Articles 22 February 2010
The Law Offices of Carina Castaneda welcomes Attorney Christina Djernaes in its employment practice. Atty. Djernaes has successfully worked on class actions obtaining $22 million in settlements in overtime cases. She is an expert in wrongful termination, discrimination and wage and hour recover including, but not limited to, overtime and bonuses or commissions.
1. What is at-will employment?
Unless there is an agreement to the contrary, employees in California are employed "at will." The employment-at-will doctrine says that both the employer and the employee may end the employment relationship at any time without notice or reason. This means your employer has the right to terminate your employment at any time, for any reason, or for no reason at all or for a bad reason, so long as the reason is not illegal--even if you performance has been outstanding. In other words, an employee is not guaranteed continued employment even if he or she is doing a good job.
The other side of the "at-will" coin is that you, as an employee, can quit your job for any reason at any time. You cannot be forced to work for an employer. You don't have to give your employer a reason for quitting.
There are, however, certain exceptions to this general rule. These exceptions make up the law of unlawful or wrongful termination.
2. What is wrongful termination?
In California, most employees are employed "at will." That means that an employer does not need to have a good reason to terminate an employee; similarly, an employer who has what seems to be a bad or an unfair reason or a reason that is not accurate, is not liable for wrongful termination. Wrongful termination focuses on an employer’s motivation for the termination.
It is wrongful termination for an employer to terminate an employee because of discrimination; that is, an employee’s pregnancy, family responsibilities, gender, race, religion, national origin, disability, medical condition, age, or marital status. It is also wrongful termination for an employer to retaliate against an employee who is making complaints about an employer’s violations of law or is refusing to participate in unlawful activity. It is also wrongful termination to terminate an employee for medical leave or jury time. Finally, it is a wrongful termination if an employer violates an express or implied, oral or written contract not to terminate an employee under those conditions.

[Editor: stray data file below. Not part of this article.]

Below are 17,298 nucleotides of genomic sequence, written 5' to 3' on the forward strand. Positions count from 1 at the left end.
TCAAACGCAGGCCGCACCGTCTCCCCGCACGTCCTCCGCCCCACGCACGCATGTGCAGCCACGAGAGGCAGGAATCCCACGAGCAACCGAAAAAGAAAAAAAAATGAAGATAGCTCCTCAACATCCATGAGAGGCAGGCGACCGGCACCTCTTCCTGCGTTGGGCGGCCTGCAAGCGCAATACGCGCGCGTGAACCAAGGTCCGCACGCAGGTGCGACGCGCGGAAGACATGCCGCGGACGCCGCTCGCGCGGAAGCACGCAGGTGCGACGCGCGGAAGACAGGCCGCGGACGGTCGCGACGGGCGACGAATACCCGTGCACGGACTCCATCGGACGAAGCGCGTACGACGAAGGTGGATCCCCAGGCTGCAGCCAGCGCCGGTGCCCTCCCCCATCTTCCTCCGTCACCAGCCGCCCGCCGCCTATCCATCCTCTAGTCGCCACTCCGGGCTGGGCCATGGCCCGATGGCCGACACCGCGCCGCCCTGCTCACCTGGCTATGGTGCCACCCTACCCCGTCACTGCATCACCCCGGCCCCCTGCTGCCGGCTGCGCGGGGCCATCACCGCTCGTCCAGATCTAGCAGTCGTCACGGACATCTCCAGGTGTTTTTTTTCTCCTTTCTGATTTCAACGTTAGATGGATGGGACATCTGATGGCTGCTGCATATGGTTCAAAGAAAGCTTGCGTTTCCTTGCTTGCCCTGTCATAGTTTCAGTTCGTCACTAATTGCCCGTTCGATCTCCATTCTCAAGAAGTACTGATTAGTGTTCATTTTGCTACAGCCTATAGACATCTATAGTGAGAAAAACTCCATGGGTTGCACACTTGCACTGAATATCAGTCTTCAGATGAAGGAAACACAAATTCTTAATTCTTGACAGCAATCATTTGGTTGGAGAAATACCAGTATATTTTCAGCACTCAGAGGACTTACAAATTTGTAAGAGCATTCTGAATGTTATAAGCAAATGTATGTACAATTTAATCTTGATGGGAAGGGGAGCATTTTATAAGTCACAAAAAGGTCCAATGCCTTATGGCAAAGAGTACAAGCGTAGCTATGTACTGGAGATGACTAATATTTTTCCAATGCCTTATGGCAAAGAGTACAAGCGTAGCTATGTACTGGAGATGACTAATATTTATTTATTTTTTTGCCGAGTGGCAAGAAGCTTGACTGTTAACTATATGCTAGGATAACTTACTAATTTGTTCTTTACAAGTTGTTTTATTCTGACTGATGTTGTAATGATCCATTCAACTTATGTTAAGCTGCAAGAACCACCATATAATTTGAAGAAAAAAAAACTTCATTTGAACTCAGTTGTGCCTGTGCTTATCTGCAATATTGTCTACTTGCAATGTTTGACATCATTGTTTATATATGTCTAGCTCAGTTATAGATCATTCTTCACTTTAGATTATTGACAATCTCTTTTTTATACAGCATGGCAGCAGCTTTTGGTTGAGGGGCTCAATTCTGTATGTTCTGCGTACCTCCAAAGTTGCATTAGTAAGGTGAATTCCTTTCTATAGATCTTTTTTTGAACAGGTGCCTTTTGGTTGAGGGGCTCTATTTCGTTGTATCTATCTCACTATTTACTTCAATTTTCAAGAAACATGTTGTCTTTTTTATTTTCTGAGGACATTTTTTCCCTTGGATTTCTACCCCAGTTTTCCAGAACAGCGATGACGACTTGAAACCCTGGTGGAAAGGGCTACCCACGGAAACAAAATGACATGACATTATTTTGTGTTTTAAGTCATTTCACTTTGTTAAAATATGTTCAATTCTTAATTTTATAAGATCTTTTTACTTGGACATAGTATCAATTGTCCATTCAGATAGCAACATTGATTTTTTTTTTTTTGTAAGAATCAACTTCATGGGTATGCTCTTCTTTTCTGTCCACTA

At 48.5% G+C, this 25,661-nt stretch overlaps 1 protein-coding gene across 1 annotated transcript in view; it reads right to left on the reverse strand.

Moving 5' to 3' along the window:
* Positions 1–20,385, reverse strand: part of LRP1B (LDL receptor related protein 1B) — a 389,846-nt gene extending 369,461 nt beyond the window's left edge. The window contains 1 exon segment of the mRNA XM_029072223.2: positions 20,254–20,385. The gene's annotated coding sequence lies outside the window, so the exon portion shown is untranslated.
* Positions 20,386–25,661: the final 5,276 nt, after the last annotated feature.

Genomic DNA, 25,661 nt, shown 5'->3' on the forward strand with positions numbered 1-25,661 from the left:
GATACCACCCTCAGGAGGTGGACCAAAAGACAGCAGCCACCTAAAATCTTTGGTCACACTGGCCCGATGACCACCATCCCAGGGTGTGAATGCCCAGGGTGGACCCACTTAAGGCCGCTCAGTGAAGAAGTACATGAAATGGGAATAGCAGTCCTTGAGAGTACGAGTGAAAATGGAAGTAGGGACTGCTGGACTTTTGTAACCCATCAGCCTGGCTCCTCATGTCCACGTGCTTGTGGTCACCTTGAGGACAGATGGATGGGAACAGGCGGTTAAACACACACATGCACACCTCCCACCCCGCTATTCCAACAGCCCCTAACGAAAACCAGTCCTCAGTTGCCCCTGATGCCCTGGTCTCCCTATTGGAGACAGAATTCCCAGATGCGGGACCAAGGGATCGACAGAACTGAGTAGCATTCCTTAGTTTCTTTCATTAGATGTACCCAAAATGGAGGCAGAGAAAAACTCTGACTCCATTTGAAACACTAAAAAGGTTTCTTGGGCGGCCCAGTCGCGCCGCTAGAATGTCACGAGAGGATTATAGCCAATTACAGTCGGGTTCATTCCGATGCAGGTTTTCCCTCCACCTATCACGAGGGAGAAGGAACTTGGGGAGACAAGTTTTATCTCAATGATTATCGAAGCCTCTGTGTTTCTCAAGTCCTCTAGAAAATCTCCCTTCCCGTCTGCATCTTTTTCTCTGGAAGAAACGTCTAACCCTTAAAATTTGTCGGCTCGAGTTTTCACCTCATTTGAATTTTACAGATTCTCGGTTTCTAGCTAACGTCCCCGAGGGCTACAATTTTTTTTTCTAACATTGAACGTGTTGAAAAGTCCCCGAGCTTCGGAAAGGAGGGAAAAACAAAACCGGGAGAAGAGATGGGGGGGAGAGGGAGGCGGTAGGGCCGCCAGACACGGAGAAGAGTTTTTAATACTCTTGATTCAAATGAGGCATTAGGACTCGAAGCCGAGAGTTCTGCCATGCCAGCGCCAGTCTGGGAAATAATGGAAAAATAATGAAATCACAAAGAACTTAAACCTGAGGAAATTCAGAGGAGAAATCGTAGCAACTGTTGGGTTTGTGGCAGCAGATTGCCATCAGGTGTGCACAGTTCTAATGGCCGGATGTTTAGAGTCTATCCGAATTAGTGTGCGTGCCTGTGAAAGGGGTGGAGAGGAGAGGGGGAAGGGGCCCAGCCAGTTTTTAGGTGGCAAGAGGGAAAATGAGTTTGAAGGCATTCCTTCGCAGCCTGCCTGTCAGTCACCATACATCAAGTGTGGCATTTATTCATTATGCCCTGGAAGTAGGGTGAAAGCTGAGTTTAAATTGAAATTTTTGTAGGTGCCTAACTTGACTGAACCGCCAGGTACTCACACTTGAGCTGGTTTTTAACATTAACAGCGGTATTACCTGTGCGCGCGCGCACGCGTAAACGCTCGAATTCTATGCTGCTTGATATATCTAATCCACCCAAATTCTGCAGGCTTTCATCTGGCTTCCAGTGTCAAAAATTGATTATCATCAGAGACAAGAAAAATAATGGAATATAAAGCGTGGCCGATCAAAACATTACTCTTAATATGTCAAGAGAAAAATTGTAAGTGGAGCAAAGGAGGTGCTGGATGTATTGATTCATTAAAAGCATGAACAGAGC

3. Can I recover unpaid commissions?
California law requires employees be paid all commissions they've earned.
Sales commissions as discussed here is money paid to an employee upon completion of a task, usually selling a certain amount of goods or services. Employers sometimes use sales commissions as incentives to increase worker productivity. A commission may be paid in addition to a salary or instead of a salary.
If you had an agreement with your employer to pay you a commission and are now not getting paid, you may be able to recover the commission: You may have a contractual right to receive the commissions that you earned.
First, you must be certain that you had a clear agreement with your employer about the commission pay--including the rate of the commission. If you did, and notifying your employer that you are not receiving your promised commissions does not resolve the case, you can seek the commissions through the DLSE or seek an attorney to assist you.
4. Who is entitled to overtime wages?
California law requires employees to get paid time and one-half for all hours worked in excess of 8 in one day or 40 hours in one week, unless they are "exempt" from the requirements to pay overtime. In order to be "exempt" from the requirements to pay overtime, an employee must be employed in a administrative, executive, or professional function and spend over 50 percent of his or her working hours exercising discretion and independent judgment or supervising other employees. Just because an employee has a managerial sounding title or is paid a salary, does not mean that person is not entitled to overtime pay.
5. What can I do if my employer refuses to pay me the bonus I was promised?
Bonuses are generally considered discretionary or non-discretionary. The Fair Labor Standards Act does not require the payment of bonuses, so employees cannot enforce their right to receive a commission by going to the federal agency that enforces the FLSA or going to court under the FLSA. However, that does not mean you are completely out of luck if you did not receive the bonus that you were promised. You may have a contractual right to receive the bonuses that you earned.
First, you must be certain that you had a clear agreement with your employer about the bonus pay. If notifying your employer that you are not receiving your promised bonuses does not resolve your matter, you can seek the bonus through the DLSE or seek an attorney to assist you.